Finally, it came time for the third book in the series, The Lumpy Duckling, to get a cover and I didn’t have a feel for that one, but all I had to do was look around my own home. I love houses. Cottages to be specific. I have Thomas Kincade plaques, paintings of quaint farm scenes, and miniatures all around my house. So, I took pictures of my favorites and K.C. combined elements of them to make an idyllic scene. The only change I suggested was to have an ugly duckling somewhere in the scene. K.C. was happy to add a duck family with their ugly duckling offspring (You have to get the print copy to see this little addition.)



For me personally, there are two really great aspects to working with an illustrator. 1) K.C. is a wonderful person and I respect the heck out of her talent. We’ve done many, many school visits and book signings together. I’m so happy to know her. 2) I own the original art to the first two covers. (Cripes! I really need to get the art to Lumpy!) It is really cool to have that hanging on my wall. I can’t even tell you how cool that is.

The Weaver Tales books are available in ebook and in print. You can find links to all major retailers on my website, www.kaistrand.com.

Do you have favorite illustrated cover art?

#Inkripples is a themed meme hosted by Mary Waibel, Katie L. Carroll, and Kai Strand posting on the first Monday of every month. To participate compose your own post regarding the theme of the month, and link back to the three host blogs. Feel free to post whenever you want during the month, but be sure to include #inkripples when you promote so readers can find you. The idea is that we toss a word or idea into the inkwell and each post is a new ripple. There is no wrong interpretation. Themes and images and more information can be found here.

January 2, 2017

January #InkRipples - Book Covers



Welcome to the New Year and a new year of #InkRipples. This month we are talking about book covers.

I have a thing for book covers. As a matter of fact, I have folders on my computer where I store the jpgs of each book I read. It makes me remarkably happy to open those folders and browse the images.

Have you ever wondered how the book covers come together? Each one happens a little differently, but some of the general rules are that the author gives the artist some basics about the book’s theme, the characters, the setting, any key item, etc. The artist designs a mock up and asks what the author thinks, the author says what they like and what they don’t like and the artist makes appropriate changes.

I know, you’re probably falling asleep by now. Such a clinical explanation. So guess what? Each Monday in January I’m going to share with you the progression of some of my very own covers. You’ll get the behind the scenes look at how the covers came together.

Today let’s start with two of my middle grade novels.

1st draft
Save the Lemmings With this novel I had a pretty clear view of what I thought should be on the cover. I expressed the desire to have a school girl surrounded by media. I was super excited with the first draft even though there were things that had to be changed, most expressly, Natalie’s hair color.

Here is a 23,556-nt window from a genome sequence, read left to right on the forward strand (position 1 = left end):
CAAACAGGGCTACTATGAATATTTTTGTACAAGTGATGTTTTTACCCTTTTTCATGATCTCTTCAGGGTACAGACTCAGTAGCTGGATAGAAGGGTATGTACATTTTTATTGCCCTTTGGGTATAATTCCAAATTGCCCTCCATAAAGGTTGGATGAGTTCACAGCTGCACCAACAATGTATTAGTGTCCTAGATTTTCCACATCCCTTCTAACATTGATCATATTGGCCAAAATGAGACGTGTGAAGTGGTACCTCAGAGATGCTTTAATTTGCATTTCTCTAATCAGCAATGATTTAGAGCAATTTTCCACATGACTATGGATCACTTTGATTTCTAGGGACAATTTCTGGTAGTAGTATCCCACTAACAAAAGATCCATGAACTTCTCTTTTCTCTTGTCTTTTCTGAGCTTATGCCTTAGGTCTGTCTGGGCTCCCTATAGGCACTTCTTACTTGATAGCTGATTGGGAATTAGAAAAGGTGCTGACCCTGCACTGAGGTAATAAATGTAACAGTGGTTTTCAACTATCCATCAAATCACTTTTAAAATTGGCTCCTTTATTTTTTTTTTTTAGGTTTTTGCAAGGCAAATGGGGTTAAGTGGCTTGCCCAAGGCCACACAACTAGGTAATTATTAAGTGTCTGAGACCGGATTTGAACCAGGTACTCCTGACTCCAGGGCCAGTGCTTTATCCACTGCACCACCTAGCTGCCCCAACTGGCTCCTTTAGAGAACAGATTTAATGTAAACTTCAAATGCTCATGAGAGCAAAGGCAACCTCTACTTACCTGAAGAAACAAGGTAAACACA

2nd draft
Notice how the images in the mock ups are fuzzy. It’s because the image hasn’t been purchased yet. Good thing, since we changed it a couple times.

3rd draft
You’ll notice the sweater changes and then goes back again. I might have been pretty obnoxious about the fact that Natalie is a priss and I wanted that to be evident from the get-go. Featherweight was great to work with on this cover and I love the final image.

Unfortunately this book never had great sales and the rights have already reverted to me. One day I’ll repackage the story and republish it. But for now I still have a few print copies available with this awesome cover. You can buy a signed copy direct from me.

Final Draft

Beware of the White
This book I had NO clue about the cover. So when asked what I envisioned I was like, “Uum…IDK. This is what Terra looks like. There is a scary bad guy who looks like ‘this.’ He is a death janitor.”

1st Draft
When I got the first draft I was like, “OOOOoooo.” But there were two things that struck me as not right. One I didn’t want another blue book cover. I had two other covers with blue or blue/green themes. And more importantly, I thought it gave the feeling that the story was scary. Which it isn’t. Though I LOVE the feet and arm sticking out of the janitor's cart. *Snort* Anyway, I shared a little more with the artist about the story, like how the underground city Terra protected is bright – all the colors of the rainbow - and peaceful. The poor artist could not find a good Terra, and finally asked me to look for one. I found a girl that was perfect looks-wise, but wore a hood in all the photos I found of her. The clever artist was able to remove the hood and use her. The new color scheme also made me super happy. It even ‘pops’ in thumbnail size. So after a couple minor changes, the final draft was very satisfying. This book is available in eBook.

Final Draft
So see how even though all the original drafts are great, an artist and author work together to try to best represent the story inside the cover?

Come on back next week and I’ll share more collaboration stories.

In the meantime, what tends to draw your eye when you are browsing books? People? Weapons? Serene settings?

#Inkripples is a themed meme hosted by Mary Waibel, Katie L. Carroll, and Kai Strand posting on the first Monday of every month. To participate compose your own post regarding the theme of the month, and link back to the three host blogs. Feel free to post whenever you want during the month, but be sure to include #inkripples when you promote so readers can find you. The idea is that we toss a word or idea into the inkwell and each post is a new ripple. There is no wrong interpretation. Themes and images and more information can be found here.